Jesus is the Resurrection and the life

Scripture Readings:
Acts 10:34, 37-43.
Psalm 118:1-2, 16-17, 22-23.
Colossians 3:1-4.
John 20:1-9.

On the first Easter Sunday morning Jesus is nowhere to be seen. The tomb is empty. The disciples, somewhat in disbelief, run to the tomb. Peter and John peer inside. Then, as today’s Gospel tells us, “Peter saw and believed” (John 20:8).

What did Peter see? Only Jesus’ burial clothes. In seeing this Peter finally believed what Jesus had prophesied, that he would die and rise on the third day (see Mark 8:31-32; 9:30-32; 10:32-34).

Jesus’ resurrection from the dead is somewhat like Lazarus’ resurrection, and somewhat unlike it.

Two weeks ago the Church reminded us of how Jesus raised his friend Lazarus from the dead (see John 11:1-45). Coming out of his tomb Lazarus, we are told, still had “his hands and feet bound with bandages, and his face wrapped with a cloth” (John 11:44). John the evangelist is at pains to tells us this, because when he later comes to Jesus’ resurrection he tells us that in Jesus’ tomb “he saw the linen cloths lying, and the napkin, which had been on his head, not lying with the linen cloths but rolled up in a place by itself” (John 20:7-8).

With this, John identifies the secret of Jesus’ resurrection. Coming out of his tomb with his burial clothes, John notices that Lazarus would one day have to die again, thus needing to keep his burial garments for that time; whereas with Jesus, because he would never die again, he no longer needed his.

Therefore, we can now perceive the radical difference between the two. Jesus rose to a life from which he could never die again. What sort of life could this be? It is nothing short of eternal life. In entering with his humanity into eternal life, Jesus’ resurrection is not just a miracle, like the miraculous resuscitation of Lazarus’ corpse, it is a mystery, since with it Jesus enters into the new mode of human existence we call eternal life.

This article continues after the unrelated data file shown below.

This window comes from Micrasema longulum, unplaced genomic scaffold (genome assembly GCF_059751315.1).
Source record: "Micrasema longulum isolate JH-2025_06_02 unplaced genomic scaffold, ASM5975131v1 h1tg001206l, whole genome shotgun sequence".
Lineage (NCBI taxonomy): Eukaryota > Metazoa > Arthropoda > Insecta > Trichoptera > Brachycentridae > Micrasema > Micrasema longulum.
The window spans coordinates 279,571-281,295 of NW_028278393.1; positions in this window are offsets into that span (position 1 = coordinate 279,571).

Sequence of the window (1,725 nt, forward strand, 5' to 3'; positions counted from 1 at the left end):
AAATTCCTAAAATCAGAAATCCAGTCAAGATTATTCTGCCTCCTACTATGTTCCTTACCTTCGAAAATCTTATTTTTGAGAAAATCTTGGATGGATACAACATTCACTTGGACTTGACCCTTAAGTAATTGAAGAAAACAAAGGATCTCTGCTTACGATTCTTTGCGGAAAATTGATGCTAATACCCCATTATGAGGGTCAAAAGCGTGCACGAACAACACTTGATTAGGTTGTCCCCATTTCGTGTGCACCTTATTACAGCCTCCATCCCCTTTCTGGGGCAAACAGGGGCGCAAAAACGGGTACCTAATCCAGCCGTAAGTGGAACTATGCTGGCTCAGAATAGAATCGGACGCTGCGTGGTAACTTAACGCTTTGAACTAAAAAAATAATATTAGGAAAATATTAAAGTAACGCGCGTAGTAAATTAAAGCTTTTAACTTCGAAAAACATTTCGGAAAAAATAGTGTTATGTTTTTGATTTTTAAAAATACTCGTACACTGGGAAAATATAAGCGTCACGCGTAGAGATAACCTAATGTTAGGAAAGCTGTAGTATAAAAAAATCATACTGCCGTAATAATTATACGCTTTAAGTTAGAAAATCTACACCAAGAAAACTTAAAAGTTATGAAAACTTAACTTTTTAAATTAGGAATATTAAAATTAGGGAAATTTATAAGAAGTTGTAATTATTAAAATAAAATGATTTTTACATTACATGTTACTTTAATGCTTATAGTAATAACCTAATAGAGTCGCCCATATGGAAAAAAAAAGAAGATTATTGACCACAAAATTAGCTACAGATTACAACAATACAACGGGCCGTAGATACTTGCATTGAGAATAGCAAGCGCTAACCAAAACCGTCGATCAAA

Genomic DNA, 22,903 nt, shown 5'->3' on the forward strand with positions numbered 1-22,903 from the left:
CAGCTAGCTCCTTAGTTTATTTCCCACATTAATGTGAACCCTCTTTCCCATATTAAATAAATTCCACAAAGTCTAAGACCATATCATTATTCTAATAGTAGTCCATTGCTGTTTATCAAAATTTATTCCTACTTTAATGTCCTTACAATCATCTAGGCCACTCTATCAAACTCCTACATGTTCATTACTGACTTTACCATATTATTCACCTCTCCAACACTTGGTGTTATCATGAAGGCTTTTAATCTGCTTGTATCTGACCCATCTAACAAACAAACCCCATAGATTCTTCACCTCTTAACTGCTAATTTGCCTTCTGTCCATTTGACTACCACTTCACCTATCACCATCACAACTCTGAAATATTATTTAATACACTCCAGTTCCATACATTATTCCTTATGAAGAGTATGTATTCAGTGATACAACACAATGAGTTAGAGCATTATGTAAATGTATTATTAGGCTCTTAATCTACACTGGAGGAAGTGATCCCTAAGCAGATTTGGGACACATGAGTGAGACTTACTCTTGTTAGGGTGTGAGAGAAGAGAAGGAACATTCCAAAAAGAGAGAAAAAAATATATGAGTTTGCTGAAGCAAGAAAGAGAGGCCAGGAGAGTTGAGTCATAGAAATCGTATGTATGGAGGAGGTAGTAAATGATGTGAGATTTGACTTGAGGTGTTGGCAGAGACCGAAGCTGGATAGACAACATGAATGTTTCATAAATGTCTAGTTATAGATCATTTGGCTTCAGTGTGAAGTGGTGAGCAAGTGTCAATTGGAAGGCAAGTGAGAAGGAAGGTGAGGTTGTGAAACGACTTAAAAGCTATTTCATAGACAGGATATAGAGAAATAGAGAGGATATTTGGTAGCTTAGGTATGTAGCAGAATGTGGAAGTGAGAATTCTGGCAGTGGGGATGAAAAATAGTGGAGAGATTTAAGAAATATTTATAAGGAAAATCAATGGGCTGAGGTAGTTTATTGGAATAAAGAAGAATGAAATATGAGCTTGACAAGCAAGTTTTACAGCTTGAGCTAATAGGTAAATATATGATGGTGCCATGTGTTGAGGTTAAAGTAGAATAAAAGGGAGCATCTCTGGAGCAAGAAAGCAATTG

This is not to deny that Jesus’ resurrection is the resuscitation of his corpse; but it is much more than that. Although Jesus did rise in the flesh, so that the body he now has is the same one he died with on the cross, his resurrection means much more than him merely “getting his body back.”

Now that Jesus has gone before us into this new mode of human existence, he beckons us to follow him, which we do when we are baptised. Saint Paul confirms this when he says in his letter to the Romans, through our baptism we died with Christ and now share in his resurrection (see Romans 6:4-5).

This Easter let us contemplate more deeply the great mystery, not only of Jesus’ resurrection from the dead, but also of our own resurrection to new life through baptism.

Artwork: ‘Resurrection of Christ and Women at the Tomb’ by Fra Angelico (1395-1455).

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